Saturday, August 26, 1995

Seal hit #1 with “Kiss from a Rose”

Kiss from a Rose


Writer(s): Seal (see lyrics here)

Released: July 18, 1994

First Charted: July 30, 1994

Peak: 11 US, 11 CB, 18 GR, 18 RR, 112 AC, 16 A40, 52 RB, 35 MR, 4 UK, 2 CN, 16 AU, 1 DF (Click for codes to charts.)

Sales (in millions): 1.2 US, 0.7 UK, 2.12 world (includes US + UK)

Airplay/Streaming (in millions): 1.0 radio, 88.4 video, 355.7 streaming


Click on award for more details.

About the Song:

“Kiss from a Rose” was written in 1987, but Seal was “embarrassed by it” and “threw the tape in the corner.” WK He eventually played it for his best friend, who then told Seal’s producer Trevor Horn about it. SF Seal presented it to Horn during the recording sessions for his second solo album. They recorded it, but Seal still nearly killed it, thinking it “was too flowery and that it didn’t fit.” SF However, Seal and Horn were convinced to include the song after friend Lynne Franks heard the album and said she liked the song. SF

Seal still insisted, “I was never really that proud of it, though I like what Trevor did with the recording. He turned that tape…into another 8 million record sales and my name became a household name.” WK The song has been interpreted as being about drugs, an expression of love, or a journey to the afterlife. SF Seal has only said there was “some kind of relationship that inspired the lyrics.” SF

Vocally, “Seal throws in every sub-Bacharach and David trick he can think of to make it fly.” TB “He opens each chorus with a highly hummable wail of ‘Bay-bee!’ that covers close to an octave in a word.” TB “The man has obviously studied the fine art of songwriting and is a master musician too.” TB

The song was initially released as the first single from his second self-titled album in 1994. That same year it was featured in the movie The Never Ending Story III and worked its way to #20 on the UK charts. However, the song’s chart history wasn’t done. Joel Schumacher, director of the upcoming film Batman Forever, contacted Seal about using the song in a love scene between stars Val Kilmer and Nicole Kidman. Schumacher eventually used it for the end credits instead. The song ended up on the soundtrack, was released as the second single, and topped the charts in the U.S. and Australia and went top 10 in multiple countries including Austria, Canada, Denmark, France, Iceland, the Netherlands, Norway, Sweden, Switzerland, and the United Kingdom. WK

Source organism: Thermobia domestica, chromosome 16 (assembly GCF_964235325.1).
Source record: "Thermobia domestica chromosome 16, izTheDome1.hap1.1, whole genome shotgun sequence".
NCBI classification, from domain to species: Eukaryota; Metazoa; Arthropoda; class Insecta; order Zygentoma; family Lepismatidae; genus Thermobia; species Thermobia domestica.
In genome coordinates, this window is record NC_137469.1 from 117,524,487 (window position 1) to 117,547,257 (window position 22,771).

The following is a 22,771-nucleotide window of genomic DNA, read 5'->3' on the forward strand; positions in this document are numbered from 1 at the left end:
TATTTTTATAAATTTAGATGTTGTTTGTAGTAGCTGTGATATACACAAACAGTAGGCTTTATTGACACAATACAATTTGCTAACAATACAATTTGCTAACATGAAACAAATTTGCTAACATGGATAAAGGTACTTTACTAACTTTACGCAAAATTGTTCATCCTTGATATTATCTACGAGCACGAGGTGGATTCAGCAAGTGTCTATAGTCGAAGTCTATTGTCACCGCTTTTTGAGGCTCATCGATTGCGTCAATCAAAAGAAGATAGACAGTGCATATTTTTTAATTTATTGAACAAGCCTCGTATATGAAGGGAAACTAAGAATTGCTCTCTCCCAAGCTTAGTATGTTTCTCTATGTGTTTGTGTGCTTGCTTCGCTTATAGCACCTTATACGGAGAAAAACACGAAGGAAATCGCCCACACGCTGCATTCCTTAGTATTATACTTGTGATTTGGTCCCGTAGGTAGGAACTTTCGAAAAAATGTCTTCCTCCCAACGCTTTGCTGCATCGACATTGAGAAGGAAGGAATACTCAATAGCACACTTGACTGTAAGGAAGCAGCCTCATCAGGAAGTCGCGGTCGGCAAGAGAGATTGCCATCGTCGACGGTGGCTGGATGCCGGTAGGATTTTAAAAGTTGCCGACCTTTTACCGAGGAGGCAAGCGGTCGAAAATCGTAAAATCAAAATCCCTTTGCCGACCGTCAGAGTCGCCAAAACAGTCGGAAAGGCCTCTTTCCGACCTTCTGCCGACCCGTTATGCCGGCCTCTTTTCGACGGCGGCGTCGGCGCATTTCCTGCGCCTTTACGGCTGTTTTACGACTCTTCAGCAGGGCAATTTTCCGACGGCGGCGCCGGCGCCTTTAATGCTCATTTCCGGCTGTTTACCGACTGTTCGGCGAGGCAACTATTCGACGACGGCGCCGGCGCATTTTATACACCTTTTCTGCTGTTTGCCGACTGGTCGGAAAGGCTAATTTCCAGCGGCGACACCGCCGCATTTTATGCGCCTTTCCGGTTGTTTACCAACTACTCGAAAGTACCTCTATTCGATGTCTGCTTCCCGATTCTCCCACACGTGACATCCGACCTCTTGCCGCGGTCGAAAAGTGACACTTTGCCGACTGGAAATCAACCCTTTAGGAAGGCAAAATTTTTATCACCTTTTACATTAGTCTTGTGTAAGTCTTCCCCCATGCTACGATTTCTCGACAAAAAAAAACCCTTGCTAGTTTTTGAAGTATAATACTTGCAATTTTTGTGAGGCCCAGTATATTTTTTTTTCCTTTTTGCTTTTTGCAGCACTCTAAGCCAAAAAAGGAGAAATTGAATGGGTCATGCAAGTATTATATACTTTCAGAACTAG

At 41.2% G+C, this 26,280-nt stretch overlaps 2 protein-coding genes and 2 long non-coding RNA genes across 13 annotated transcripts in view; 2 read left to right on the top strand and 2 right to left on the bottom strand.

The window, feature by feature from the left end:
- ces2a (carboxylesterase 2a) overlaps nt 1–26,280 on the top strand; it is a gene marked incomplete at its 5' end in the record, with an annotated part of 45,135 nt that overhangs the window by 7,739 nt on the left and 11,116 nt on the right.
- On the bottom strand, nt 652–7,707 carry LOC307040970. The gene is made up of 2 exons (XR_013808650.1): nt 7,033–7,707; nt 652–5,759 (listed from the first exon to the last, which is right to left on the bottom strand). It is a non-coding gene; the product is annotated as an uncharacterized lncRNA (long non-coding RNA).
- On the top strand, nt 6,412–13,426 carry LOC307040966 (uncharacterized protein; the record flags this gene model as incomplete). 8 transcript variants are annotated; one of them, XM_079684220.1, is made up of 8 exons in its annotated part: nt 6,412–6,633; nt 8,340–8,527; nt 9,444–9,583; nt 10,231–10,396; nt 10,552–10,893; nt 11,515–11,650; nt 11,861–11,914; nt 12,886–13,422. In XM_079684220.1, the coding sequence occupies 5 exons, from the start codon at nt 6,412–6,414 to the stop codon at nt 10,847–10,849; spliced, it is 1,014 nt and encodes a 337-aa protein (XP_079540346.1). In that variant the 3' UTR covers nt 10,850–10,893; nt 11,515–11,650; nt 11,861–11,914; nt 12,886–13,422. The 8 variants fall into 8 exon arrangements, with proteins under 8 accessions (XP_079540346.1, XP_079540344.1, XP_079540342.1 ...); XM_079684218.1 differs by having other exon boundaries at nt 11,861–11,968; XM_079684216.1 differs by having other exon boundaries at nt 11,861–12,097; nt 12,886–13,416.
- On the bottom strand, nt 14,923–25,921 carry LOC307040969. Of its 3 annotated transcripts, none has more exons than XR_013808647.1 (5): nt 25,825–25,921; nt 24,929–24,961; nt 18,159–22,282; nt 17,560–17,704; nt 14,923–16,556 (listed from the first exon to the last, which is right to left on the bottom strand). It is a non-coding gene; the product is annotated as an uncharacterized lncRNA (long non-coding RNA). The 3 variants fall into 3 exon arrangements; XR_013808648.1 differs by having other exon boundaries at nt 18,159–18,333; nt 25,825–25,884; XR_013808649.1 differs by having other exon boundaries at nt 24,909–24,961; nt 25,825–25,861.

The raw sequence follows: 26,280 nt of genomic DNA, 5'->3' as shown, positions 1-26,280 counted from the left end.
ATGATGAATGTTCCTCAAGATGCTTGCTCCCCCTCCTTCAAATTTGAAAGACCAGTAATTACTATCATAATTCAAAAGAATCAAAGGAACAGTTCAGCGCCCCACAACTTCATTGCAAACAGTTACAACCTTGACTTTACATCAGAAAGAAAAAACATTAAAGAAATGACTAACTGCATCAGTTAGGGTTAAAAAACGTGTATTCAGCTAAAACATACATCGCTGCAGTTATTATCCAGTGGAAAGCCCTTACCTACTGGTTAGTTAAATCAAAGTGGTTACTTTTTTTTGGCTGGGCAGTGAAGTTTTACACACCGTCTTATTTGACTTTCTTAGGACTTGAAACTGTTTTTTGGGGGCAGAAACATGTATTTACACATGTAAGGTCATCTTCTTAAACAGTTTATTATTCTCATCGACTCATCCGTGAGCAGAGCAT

The song won Grammys for Record and Song of the Year as well as Best Male Pop Vocal Performance. It was also nominated for an MTV Award for Best Song from a Movie.


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First posted 2/27/2021; last updated 4/12/2023.

On This Day in Music: The Battle of Britpop

August 26, 1995

The Battle of Britpop

1995 marked the pinnacle of Britpop in the U.K. The genre emerged from the British independent music scene in the early ‘90s and has been suggested to be the English response to the rise of grunge in the U.S.A. The form was characterized by its guitar-driven pop sound which recalled some of the country’s biggest bands from the 1960s and 1970s such as The Beatles and The Kinks. Groups from the 1980s and early 1990s such as The Smiths, The Stone Roses, and Happy Mondays were considered immediate predecessors to the movement. In the U.S., the genre was understandably less prevalent but many of the bands labeled as Britpop found homes on American alternative radio.

The genre’s two most popular bands were Blur and Oasis. In 1995, the former group was coming off the success of their highly acclaimed album Parklife while the latter band was coming off Definitely Maybe, which had set the record for the country’s fastest-selling debut album.

Both groups were prepping their follow-up albums and had grown antagonistic toward each other in the last year. By the time they were ready to release their new singles, the record companies made the most of the marketing opportunity and released the singles (“Country House” for Blur, “Roll with It” for Oasis) on the same day.

The release date, August 14, was cited by NME magazine as the day of the big chart showdown – or “The Battle of Britpop” as it was commonly referred to by the press. However, it wasn’t until the official UK chart for the week ending August 26, 1995, that an official winner could be declared. Blur debuted at #1 on the chart with 274,000 copies while Oasis’ sales of 216,000 landed them at #2. However, while Blur won the battle, Oasis won the war. Their album (What’s the Story) Morning Glory? became the third-best-selling album in British history and found much greater success in the U.S. than Blur.

For more important days in music history, check out the Dave’s Music Database history page.

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First posted 8/26/2011; updated 8/24/2023.